By:  Yoli Bell, Mesquite Cancer HELP Society


Too often we, at the local cancer society, continue to hear comments from women over 40 who have never had a mammogram. Comments, such as  “It doesn’t run in my family”, “I don’t have time”, “ I can’t get off work”,  “I’m scared they might find something” to “I hear it’s painful”.


“I am always fine, my Mammograms are always negative, what is the big deal with skipping this year” was my excuse for skipping a Mammo in JAN, 2000.  I woke several months later and noticed an indentation on my right breast.  Almost immediately  a mammogram followed then, immediately afterwards, an ultrasound and now the doctor’s office – a first ever occurrence that happened in one day.   At this point I knew something was wrong.  The doctor walked in and politely yet bluntly told me I had aggressive breast cancer. The only response that came out of my mouth was, “Where do we go from here?”


Things moved so fast I felt my head spinning – two surgeries, chemotherapy and radiation then follow-ups for years to come .  I still get 65+ blood tests done every six months and see my oncologist who monitors my  monoclonal gammopathy.  My life has slowed down tremendously which is hard for me to grasp, because I was one of those people who is like a rubber ball bouncing wherever needed.


The end result of all this was the creation of the Mesquite Cancer HELP Society —  a place all cancer patients can visit, eliminating or minimizing their feelings of fear and helpless and finding the resources needed to understand and manage their cancer.  22+ years later and the cancer society is running at full capacity helping all cancer patients who may simply want  to ask questions, seek advice and guidance, to helping the many who need financial assistance with something as simply as fuel assistance to providing

help with cancer-related medical bills; chemotherapy, radiation, tests, to getting flown to a specialized cancer hospital to fulfill their special needs; the services provided are countless.


Ladies, PLEASE do not ignore your health – get that mammogram; the MAMMOVAN comes to our office location every 6 months. If you need a Mammo and cannot afford it Mesquite Cancer HELP Society will

make sure you get it.  The discomfort only lasts a couple of minutes and could mean the difference between a clean result, early detection or something much more serious.  Breast cancer affects men too; they should also check for any unusual changes…Sometimes lumps are not obvious as was the case with me.   Awareness is crucial and does not cost you a cent.  Call 702-346-0622 or come by our office at 150 No. Yucca, #36 for personalized attention.  Our office volunteers are cancer survivors and/or caregivers of a cancer patient.  All BofD members are also cancer survivors or have provided cancer care…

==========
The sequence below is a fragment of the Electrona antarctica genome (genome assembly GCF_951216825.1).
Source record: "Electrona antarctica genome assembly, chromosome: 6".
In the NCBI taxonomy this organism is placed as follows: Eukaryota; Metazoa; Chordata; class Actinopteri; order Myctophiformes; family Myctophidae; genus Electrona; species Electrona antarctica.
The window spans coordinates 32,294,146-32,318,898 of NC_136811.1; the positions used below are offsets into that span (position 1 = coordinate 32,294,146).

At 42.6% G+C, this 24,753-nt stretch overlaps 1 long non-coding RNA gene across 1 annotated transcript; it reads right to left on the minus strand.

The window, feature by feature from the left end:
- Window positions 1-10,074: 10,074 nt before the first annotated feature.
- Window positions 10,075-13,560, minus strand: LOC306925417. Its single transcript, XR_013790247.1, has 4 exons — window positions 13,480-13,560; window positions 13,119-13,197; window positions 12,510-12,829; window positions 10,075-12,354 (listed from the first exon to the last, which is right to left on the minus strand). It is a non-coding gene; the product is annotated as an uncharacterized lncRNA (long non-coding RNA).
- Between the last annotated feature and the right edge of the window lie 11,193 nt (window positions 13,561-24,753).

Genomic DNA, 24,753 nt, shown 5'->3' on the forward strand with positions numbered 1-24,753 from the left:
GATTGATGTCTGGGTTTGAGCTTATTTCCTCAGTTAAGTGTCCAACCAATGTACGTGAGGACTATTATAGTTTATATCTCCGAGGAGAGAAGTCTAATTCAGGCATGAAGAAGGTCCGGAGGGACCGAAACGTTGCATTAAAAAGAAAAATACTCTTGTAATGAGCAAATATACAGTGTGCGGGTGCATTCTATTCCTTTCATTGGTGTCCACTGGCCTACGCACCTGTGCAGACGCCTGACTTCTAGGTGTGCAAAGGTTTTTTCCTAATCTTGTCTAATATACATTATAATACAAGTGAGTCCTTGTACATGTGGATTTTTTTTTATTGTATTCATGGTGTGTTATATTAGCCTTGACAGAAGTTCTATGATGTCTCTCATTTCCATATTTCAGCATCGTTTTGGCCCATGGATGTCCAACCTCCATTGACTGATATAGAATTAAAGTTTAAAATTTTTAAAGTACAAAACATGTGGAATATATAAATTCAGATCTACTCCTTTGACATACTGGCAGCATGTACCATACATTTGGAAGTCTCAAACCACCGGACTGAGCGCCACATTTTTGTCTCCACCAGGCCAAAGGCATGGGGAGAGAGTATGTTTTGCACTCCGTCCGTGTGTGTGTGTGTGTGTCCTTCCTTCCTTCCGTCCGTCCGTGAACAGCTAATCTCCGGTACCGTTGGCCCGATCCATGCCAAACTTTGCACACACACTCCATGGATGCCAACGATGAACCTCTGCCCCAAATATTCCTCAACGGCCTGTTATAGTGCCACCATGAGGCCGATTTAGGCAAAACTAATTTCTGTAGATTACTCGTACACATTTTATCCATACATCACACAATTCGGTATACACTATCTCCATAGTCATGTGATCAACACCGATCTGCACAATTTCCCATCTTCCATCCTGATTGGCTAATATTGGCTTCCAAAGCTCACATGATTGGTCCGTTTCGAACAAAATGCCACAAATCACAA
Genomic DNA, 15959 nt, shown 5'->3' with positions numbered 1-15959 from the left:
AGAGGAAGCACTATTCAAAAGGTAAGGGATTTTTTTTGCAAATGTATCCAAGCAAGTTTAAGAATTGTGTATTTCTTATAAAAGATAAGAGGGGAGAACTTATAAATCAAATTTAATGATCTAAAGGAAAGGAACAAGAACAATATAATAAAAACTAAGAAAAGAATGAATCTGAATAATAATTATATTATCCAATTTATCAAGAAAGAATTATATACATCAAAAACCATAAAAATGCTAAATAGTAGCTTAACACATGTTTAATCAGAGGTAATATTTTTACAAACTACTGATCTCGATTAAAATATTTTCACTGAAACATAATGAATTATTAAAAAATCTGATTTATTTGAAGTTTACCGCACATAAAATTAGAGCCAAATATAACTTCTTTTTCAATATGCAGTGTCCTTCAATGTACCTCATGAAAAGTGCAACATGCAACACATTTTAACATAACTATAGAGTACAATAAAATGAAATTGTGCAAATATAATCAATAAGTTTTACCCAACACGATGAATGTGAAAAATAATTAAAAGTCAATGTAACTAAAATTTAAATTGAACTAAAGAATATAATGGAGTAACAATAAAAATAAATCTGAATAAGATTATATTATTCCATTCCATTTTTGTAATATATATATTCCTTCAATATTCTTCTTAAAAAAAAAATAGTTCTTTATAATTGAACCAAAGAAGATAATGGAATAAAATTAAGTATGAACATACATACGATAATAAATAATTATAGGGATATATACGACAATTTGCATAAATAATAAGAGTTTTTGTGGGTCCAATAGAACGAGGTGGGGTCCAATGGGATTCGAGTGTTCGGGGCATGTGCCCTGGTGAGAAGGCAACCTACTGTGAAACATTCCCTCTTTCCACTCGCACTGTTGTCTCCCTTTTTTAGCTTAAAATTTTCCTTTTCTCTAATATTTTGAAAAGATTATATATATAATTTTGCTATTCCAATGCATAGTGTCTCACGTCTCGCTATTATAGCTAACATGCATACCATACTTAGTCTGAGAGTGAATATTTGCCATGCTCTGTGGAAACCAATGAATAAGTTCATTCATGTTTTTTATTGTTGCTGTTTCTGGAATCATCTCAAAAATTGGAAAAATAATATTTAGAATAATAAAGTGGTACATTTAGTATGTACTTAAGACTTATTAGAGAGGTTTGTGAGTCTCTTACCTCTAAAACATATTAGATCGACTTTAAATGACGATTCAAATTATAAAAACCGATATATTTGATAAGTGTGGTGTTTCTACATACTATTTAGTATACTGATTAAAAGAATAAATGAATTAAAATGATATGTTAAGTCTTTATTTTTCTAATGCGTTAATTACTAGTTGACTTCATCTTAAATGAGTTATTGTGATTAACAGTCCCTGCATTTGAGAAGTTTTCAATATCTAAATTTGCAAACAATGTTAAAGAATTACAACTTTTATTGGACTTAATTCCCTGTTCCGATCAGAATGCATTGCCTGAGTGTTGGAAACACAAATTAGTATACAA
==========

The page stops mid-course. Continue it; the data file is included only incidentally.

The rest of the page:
Breast Cancer Types, Know Them

Ductal or Lobular Carcinoma:  Most breast cancers are carcinomas, which are tumors that start in the epithelial cells that line organs and tissues throughout the body.  When carcinomas form in the breast, they are usually a more specific type called adenocarcinoma, which starts in cells the ducts (milk ducts) or the lobules (glands in the breast that make milk).

Ductal Carcinoma in Situ (DCIS): also known as intra-ductal carcinoma) is a non-invasive breast cancer.  duct and has not grown into the rest of the breast tissue.

Invasive (or infiltrating) Carcinoma:  This term is used to describe any type of breast cancer that has spread (invaded) the surrounding breast tissue.  The most common types are invasive ductal carcinoma and invasive lobular carcinoma.  70-80% of all breast cancers are invasive ductal carcinoma.

Triple-negative Breast Cancer is an aggressive type of invasive breast cancer in which the cancer cells don’t have estrogen or progesterone receptors (ER or PR) and also do not make any for to much of the protein call HER2.

Inflammatory Breast Cancer:  This type of invasive breast cancer is an aggressive type of invasive breast cancer in which cancer cells block lymph vessels in the skin, causing the breast to look “inflamed.”  It is rare and accounts for about 1% to 5% of all breast cancers.


LESS common types of breast cancer:

Paget Disease of the Breast: This type of breast cancer starts in the breast ducts and spreads to the skin of the     nipple and then to the areola (the dark circle around the nipple). It is rare, accounting for about 1-3% of all cases of breast cancer.

Angiosarcoma:  Sarcomas of the breast are rare making up less than 1% of all breast cancers.  Angiosarcoma starts in cells that line blood vessels or lymph vessels.  It can involve the breast tissue or the skin of the breast.  Some may be related to prior radiation therapy in that area.


Phyllodes Tumor: are rare breast tumors.  They develop int eh connective tissue (stroma) of the breast, in contrast to carcinomas, which develop in the ducts or lobules.  Most are benign, but there are others that are malignant (cancer).


Resource: ACS through Mesquite Cancer HELP Society

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